image file: c9sc05611d-f5.tif
Fig. 5 Simulation of the ORR in a nanozyme channel of varying diameters (1.5 and 3 nm). (a) Concentration of H+ in the absence of a reaction (1.1 V); the concentration is largely unperturbed during the ORR (see ESI Fig. S7). (b) O2 concentration under mixed kinetic-diffusion (top) and pure diffusion (bottom). See Fig. S8 for examples at intermediate potentials and other channel and pore diameters. (c) Current density vs. applied potential at moderate overpotentials (see Fig. S11 for curves over the entire potential range).

Once the reaction is initiated, protons and oxygen will be consumed. The model predicts that under kinetic control at low overpotentials, when there is no appreciable depletion in O2, the difference in the concentration of protons inside the substrate channel results in a difference in reaction rates. Hence, it is suggested that the higher concentration of protons inside the channels of the nanozymes is responsible for the higher activity of the nanozymes compared to nanoparticles with the surfactant removed, with NZsmall having the highest specific activity. Note that, for the mesoporous nanoparticles, for the same width of pores as that of the substrate channel in the nanozyme, the model predicts a lower H+ concentration and hence a lower activity (Fig. S10) as observed experimentally.

Under mixed kinetic-mass transport control, where the diffusion of oxygen into the substrate channel, distinct from that to the electrode surface, also influences the reaction rate, the model shows that there is depletion of O2 inside the channels. This depletion is greater for the narrower channels and at the bottom of the channels (Fig. 5b – top). That is, the reaction is limited by O2 diffusion into the channel. Note that, although protons are consumed in the reaction, there is no visible change in the concentration profiles for protons shown in Fig. 5a (1.1 V, prior to the onset of the reaction) from when the potential is changed to 0.7 V where the reaction is mass transport limited (ESI Fig. S8). This confirms that the mass transport limitation comes from the diffusion of O2. This qualitatively agrees with the electrocatalysis results presented in Fig. 4 that show that as the overpotential becomes greater, the specific activity of NZmedium and NZlarge becomes comparable or even greater than that of NZsmall.

This experimental activity “cross-over” with increasing overpotential is also observed with the current density calculated from simulation (Fig. 5c). Finally, under mass transport control (Fig. 5b – bottom), the O2 concentration inside the channel is completely depleted for all channel diameters and the electrochemical reaction occurs predominantly at the entrance of the channel. As such, the entrance of the channel essentially serves as a ring nanoelectrode. For nanozymes with larger substrate channels, the larger circumference of the ring electrode gives a larger current and hence higher activity (note that of course the ESCA measurements determine the entire electrochemically active surface area, not the area available for the reaction in these non-uniformly accessible electrodes defined by the substrate channels).

We see similar results with the mesoporous particles (Fig. S10 and S12). The model predicts that the mesoporous particles are less active in the kinetic regime than the nanozymes because the concentration of H+ inside the pore space is not as high as it is inside the substrate channels of the nanozymes. At the mass transport limitation, the mesoporous particles exhibit higher activity than the nanozymes for the same pore diameter. Again, this is because with the mass transfer limitation of O2 into the nanopores, the reaction occurs only at the pore entrance. Because the mesoporous particles have more pores, they have a larger surface area of pore entrances, higher ORR current and hence higher specific activity.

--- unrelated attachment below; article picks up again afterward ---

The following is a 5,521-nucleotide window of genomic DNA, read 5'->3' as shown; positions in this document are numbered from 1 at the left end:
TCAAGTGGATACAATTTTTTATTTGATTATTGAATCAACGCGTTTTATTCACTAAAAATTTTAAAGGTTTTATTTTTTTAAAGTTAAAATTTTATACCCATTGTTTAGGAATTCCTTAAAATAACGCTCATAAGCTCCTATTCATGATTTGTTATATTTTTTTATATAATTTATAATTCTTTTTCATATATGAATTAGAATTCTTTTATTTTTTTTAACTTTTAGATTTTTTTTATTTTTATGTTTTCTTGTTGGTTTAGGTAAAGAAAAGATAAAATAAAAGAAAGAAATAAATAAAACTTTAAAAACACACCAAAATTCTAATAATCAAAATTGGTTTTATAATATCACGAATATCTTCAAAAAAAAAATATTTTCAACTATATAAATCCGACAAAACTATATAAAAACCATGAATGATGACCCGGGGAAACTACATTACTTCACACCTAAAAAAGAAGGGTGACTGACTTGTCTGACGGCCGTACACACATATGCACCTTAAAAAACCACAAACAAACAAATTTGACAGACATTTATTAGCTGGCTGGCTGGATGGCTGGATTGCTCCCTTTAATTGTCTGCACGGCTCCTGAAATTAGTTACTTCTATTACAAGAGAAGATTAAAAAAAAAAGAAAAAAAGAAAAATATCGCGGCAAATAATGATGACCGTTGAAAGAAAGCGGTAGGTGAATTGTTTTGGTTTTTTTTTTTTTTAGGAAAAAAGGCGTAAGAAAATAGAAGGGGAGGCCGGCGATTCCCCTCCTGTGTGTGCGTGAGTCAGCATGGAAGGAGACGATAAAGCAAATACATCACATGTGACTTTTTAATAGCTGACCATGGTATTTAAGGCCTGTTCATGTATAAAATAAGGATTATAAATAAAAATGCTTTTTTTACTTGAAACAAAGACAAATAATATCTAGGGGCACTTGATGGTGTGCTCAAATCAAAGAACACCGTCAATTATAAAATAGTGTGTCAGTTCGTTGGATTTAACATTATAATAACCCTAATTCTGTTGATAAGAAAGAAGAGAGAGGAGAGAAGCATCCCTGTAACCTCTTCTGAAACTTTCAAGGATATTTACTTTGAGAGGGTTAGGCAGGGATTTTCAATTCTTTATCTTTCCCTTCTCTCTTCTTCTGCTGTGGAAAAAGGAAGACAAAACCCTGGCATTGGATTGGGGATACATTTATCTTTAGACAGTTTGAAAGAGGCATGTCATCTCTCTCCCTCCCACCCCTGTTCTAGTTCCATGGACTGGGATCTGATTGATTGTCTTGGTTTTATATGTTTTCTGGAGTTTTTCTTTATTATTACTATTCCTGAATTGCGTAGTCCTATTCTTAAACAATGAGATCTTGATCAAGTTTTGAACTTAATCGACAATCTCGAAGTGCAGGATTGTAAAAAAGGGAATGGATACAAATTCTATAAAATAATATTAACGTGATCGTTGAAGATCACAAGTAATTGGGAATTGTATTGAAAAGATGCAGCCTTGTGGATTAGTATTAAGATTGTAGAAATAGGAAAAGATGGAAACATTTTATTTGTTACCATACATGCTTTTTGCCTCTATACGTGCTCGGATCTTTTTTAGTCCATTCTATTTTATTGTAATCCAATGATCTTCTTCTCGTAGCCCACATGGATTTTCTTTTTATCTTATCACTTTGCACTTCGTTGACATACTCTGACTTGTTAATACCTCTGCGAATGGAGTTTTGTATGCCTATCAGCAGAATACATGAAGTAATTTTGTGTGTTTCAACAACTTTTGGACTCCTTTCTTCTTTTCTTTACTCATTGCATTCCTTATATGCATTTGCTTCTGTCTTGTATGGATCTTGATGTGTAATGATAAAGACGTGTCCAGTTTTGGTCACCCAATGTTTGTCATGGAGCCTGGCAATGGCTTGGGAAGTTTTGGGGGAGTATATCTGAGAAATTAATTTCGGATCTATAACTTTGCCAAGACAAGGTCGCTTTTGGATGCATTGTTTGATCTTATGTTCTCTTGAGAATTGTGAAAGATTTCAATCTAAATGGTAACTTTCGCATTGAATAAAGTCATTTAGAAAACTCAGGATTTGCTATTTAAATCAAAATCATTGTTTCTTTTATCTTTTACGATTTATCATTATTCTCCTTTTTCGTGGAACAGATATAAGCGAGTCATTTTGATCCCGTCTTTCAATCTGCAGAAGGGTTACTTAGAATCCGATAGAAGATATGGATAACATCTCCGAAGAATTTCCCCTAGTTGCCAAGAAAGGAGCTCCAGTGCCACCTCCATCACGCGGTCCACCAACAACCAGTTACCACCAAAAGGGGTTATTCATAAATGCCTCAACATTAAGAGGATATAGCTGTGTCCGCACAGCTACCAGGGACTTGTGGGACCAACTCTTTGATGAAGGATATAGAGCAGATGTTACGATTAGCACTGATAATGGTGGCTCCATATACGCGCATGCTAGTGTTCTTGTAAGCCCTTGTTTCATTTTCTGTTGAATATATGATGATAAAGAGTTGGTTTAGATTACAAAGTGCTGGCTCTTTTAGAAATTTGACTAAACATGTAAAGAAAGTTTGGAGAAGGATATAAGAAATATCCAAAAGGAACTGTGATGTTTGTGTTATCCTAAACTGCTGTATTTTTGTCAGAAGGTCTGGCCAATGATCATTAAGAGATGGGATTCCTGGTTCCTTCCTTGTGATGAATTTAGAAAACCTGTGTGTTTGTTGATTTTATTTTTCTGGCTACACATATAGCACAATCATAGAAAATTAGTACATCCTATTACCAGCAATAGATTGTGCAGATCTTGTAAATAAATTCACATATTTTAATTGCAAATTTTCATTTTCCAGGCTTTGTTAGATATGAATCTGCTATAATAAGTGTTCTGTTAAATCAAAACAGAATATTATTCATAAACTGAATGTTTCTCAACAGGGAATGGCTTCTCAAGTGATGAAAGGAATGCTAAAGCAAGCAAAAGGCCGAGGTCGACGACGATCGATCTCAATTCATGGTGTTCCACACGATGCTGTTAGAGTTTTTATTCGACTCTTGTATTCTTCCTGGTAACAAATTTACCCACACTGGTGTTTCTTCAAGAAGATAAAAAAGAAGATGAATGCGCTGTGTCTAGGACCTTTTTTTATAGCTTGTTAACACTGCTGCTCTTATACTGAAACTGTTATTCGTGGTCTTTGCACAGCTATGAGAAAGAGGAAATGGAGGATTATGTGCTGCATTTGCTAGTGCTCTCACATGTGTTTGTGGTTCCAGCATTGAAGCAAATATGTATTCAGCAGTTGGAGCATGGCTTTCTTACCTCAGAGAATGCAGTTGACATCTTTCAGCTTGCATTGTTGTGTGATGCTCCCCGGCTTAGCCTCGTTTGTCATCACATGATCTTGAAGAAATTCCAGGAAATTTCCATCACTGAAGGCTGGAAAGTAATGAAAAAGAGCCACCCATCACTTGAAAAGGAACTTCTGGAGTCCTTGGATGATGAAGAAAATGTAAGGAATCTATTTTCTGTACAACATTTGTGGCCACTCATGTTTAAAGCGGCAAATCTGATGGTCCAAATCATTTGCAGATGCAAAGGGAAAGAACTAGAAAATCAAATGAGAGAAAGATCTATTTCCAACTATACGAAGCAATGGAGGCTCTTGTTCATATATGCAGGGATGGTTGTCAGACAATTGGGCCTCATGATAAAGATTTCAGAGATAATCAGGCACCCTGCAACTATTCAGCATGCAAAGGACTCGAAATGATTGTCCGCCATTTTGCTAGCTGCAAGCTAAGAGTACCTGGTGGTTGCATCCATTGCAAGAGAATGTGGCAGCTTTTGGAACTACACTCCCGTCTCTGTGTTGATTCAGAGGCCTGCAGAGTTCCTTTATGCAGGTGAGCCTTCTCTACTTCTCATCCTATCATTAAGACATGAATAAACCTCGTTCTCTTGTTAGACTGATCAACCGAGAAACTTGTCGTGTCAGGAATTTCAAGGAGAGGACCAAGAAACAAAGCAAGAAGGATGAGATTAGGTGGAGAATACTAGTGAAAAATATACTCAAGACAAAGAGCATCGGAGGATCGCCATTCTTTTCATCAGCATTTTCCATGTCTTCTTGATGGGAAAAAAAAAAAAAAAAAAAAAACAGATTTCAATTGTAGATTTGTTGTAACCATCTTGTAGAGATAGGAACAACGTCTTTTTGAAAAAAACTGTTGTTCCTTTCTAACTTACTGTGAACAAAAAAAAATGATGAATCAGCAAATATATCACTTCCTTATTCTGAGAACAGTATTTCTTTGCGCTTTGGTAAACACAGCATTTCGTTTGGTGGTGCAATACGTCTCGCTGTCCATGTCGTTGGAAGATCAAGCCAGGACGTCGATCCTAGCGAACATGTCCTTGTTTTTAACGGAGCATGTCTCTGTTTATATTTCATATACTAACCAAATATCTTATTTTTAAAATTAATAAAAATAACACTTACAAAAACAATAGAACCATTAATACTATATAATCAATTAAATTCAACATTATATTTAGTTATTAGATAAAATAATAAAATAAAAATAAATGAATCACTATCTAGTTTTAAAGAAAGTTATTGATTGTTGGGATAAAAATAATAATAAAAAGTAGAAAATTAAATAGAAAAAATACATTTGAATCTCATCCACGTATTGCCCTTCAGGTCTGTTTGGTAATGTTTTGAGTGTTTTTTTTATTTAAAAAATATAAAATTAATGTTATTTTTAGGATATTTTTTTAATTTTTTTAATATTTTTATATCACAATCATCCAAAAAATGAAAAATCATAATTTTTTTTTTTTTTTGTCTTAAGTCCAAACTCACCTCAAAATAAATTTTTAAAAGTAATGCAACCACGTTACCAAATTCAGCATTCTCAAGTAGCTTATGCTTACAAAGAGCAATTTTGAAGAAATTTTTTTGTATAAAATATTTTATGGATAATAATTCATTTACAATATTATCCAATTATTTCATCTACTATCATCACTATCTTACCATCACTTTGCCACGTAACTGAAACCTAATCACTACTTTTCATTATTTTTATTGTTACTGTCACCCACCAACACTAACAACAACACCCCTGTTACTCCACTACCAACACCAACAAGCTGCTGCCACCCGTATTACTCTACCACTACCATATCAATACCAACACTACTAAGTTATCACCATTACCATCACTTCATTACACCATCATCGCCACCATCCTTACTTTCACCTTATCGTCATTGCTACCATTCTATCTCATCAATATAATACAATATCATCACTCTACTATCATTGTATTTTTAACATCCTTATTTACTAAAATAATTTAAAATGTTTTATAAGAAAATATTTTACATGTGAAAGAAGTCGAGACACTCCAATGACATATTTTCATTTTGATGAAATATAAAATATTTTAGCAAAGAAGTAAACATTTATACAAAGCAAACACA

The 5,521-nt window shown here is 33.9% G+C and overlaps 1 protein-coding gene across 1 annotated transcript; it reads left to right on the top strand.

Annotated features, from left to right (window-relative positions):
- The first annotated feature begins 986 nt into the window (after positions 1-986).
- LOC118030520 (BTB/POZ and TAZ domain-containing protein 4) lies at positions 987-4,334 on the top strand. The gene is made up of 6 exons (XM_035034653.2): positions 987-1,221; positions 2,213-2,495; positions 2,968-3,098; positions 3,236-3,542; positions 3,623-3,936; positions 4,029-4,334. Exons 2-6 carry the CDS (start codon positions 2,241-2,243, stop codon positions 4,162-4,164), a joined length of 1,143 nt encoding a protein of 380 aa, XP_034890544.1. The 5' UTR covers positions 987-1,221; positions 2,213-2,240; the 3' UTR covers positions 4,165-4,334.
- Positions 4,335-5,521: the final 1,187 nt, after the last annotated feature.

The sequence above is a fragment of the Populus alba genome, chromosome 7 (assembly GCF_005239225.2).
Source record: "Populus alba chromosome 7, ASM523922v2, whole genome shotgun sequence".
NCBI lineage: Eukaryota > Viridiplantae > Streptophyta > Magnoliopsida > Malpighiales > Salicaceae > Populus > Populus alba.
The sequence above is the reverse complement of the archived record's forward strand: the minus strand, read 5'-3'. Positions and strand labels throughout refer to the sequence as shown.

From these modelling results one explanation for the observed electrocatalytic responses as a function of applied potential can be derived. The model suggests that when electron transfer kinetics dominate, the concentration of H+ influences the reaction rate and smaller substrate channels with a higher concentration of H+ show higher specific activity. However, once mass transport starts to become important, the diffusive transport of oxygen into the substrate channel becomes a determining factor. Due to the non-uniformly accessible nature of the substrate channel, the reaction occurs mostly near the substrate channel entrance, and larger substrate channels present a larger accessible electrode area and hence a higher electrocatalytic current.

The modelling results also provide an explanation for why the etched nanoparticles with the surfactant removed show (1) lower specific activity than the nanozymes, (2) the specific activity increase with increasing substrate channel size at high overpotentials and (3) the attainment of a plateau with increasing overpotential. The explanation goes as follows: the oxygen reduction reaction at these nanoparticles occurs both on the external surface, which is not accessible with the nanozymes, and inside the substrate channels/mesopores. The response of the nanoparticles is influenced by the surface area of the nanoparticles that O2 can access before it becomes depleted. With high overpotentials many of the internal regions of the surfactant removed nanoparticles are not accessible to O2 but are included in the surface area determination. The higher activity of the nanozymes can be attributed to the very high concentration of H+ inside the substrate channel adjacent to the location of the ORR. In contrast, once the surfactant is removed, the ORR mostly occurs on the outer surface of the particle where the concentration of H+ is similar to that of the bulk, much lower than inside the nanochannels, and hence the specific activity is lower. The increase in activity for the surfactant removed nanoparticles with increasing substrate channel size is attributed to the greater flux of oxygen into the interior of the particle with larger channels and hence the higher activity. The origin of the plateau region is hypothesized to be related to the fact that mass transport of both hydrogen and oxygen to the nanoparticles could become limiting with these particles. With the nanozymes, the absence of a plateau shows that neither mass transport to the nanoparticles nor the number of active sites become limiting.